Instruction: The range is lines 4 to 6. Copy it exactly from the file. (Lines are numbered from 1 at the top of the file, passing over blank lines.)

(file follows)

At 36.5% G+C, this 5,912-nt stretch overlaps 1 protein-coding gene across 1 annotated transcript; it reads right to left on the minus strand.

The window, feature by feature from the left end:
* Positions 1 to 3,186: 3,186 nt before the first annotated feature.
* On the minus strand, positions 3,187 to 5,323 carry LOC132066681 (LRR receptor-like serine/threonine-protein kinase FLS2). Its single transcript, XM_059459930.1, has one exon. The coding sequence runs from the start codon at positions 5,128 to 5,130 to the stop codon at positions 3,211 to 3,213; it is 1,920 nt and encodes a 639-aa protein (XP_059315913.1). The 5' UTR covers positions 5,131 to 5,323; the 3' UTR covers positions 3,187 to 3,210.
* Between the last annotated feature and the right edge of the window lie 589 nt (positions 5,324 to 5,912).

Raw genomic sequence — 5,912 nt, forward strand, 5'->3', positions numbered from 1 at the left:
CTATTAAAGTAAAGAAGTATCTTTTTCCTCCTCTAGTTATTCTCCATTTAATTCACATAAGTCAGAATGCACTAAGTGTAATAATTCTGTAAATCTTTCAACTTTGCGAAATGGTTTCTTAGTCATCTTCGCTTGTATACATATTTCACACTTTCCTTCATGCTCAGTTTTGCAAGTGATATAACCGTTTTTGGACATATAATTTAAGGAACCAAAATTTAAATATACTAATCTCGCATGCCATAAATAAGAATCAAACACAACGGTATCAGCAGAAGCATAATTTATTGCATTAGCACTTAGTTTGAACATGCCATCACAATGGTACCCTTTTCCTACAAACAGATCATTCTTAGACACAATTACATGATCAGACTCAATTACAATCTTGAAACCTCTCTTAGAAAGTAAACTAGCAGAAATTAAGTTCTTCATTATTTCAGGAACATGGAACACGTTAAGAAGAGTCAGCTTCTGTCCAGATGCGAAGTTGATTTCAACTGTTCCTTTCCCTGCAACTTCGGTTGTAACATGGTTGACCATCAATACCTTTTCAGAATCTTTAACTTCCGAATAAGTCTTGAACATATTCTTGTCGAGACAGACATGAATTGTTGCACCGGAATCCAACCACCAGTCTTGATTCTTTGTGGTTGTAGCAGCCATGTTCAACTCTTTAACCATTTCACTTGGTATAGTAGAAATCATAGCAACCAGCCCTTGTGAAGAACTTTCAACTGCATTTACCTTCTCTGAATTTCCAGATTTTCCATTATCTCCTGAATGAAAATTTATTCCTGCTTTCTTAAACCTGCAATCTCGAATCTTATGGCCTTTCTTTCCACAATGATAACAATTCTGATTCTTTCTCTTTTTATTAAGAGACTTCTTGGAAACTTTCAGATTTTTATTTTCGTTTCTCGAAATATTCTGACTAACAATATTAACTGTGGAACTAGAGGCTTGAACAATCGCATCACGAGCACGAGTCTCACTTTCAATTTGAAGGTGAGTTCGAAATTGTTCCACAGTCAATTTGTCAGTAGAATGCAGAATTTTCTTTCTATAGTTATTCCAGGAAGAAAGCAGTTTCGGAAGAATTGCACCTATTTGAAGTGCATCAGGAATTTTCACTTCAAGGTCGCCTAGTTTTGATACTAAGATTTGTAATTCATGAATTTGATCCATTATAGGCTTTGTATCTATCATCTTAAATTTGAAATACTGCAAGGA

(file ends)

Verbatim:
* On the minus strand, positions 3,187 to 5,323 carry LOC132066681 (LRR receptor-like serine/threonine-protein kinase FLS2). Its single transcript, XM_059459930.1, has one exon. The coding sequence runs from the start codon at positions 5,128 to 5,130 to the stop codon at positions 3,211 to 3,213; it is 1,920 nt and encodes a 639-aa protein (XP_059315913.1). The 5' UTR covers positions 5,131 to 5,323; the 3' UTR covers positions 3,187 to 3,210.
* Between the last annotated feature and the right edge of the window lie 589 nt (positions 5,324 to 5,912).

Raw genomic sequence — 5,912 nt, forward strand, 5'->3', positions numbered from 1 at the left: